Last Monday, students packed into Cushing 001 to hear philosophy professor Kerry Cronin’s talk, “Sex and the Single Student.” The Saint Thomas More Society sponsored the event, which was standing room only before Professor Cronin even arrived.
She began her talk by recounting a trip to White Mountain with BC seniors eight years ago. Toward the end of their outing, she asked them how they felt about leaving behind the relationships and boyfriends or girlfriends they had during their years at BC. Their response took Professor Cronin by surprise.
The seniors explained that relationships and dating don’t happen at BC. Instead, students hookup. This was news to Professor Cronin and provided the impetus for further inquiry. It sparked many conversations she had with students about the hookup or “physical intimacy with no perceived follow-up.”
Professor Cronin delineated three groups into which students generally fall. There are those students in “pseudo-marriages” who have very intense, time consuming relationships. Second, there are those students who participate in the hookup culture. Finally, there are those who opt out of the hookup culture.
In focusing on the second group, Cronin categorized five kinds of hookups: the pure hookup, the regular hookup, friends with benefits, the mistake hookup, and the hookup with hope of a future relationship.
Professor Cronin pointed out that the hookup culture, at first glance, seems very laidback and stress-free. However, if you dig deeper, you’ll find many unspoken rules at play. She listed ten rules of the hookup culture—among them the requirements to be chill (not awkward), drink alcohol, not talk, not act interested, and to remove one’s feelings completely.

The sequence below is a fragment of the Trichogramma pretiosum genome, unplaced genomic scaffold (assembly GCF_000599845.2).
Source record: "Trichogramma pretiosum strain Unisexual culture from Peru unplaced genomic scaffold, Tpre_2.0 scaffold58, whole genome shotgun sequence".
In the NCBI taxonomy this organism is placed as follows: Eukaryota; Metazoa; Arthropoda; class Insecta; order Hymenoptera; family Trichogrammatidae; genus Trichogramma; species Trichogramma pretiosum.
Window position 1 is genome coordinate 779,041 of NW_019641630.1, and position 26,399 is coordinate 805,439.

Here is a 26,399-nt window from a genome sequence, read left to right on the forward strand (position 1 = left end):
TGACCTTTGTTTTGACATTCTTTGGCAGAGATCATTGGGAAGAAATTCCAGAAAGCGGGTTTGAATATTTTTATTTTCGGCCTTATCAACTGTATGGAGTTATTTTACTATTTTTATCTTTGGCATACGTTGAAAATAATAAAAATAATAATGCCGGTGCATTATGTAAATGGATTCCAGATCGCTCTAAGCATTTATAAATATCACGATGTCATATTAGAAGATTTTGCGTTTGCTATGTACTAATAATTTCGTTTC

Many laughs were shared throughout the night, especially with some hookup rules like “know where your shoes are” and “it’s a good story—now tell it to people.” Some people nodded their head as Professor Cronin listed each rule, simultaneously laughing and acknowledging the truths about the hookup culture that she was delivering.
The humor in Professor Cronin’s presentation comes from the absurdity and complete lack of meaning that drives the mentality of the hookup culture. She conveyed how her conversations with students revealed that they had become sad, depressed, and confused about what to do after the momentary thrill of the hookup had subsided.
Having diagnosed the problem, Cronin offered her prescription—the alternative to the hookup culture—a thing called “dating.” She explained a “Level One” date to the crowd. It lasts 45 to 90 minutes, but no longer than 90 minutes. There is no alcohol, and you must ask your date out in person. The person who asks should also pay.
The “Level One” date is information gathering, essentially saying to the other person, “I’d like to get to know you better as a person.” This stands in stark contrast to the hookup mentality, militantly propagated under the euphemism Boston College Students for Sexual Health, which desensitizes people to relationships and attachment while objectifying others’ bodies.
The night ended with 3 gift certificate prizes—all to local eating establishments and with the encouragement for the winners to go on dates. They included $25 to JP Licks, $50 to Finale and $100 to Tartufo.
Professor Cronin’s relatable, accessible presentation resonated well with the audience. The great turnout is a testament to the relevance of her message. You know what a Level One date is. So what are you waiting for? Go ask someone out to coffee, and move BC one step closer to being a campus of meaningful relationships… “men and women for others.”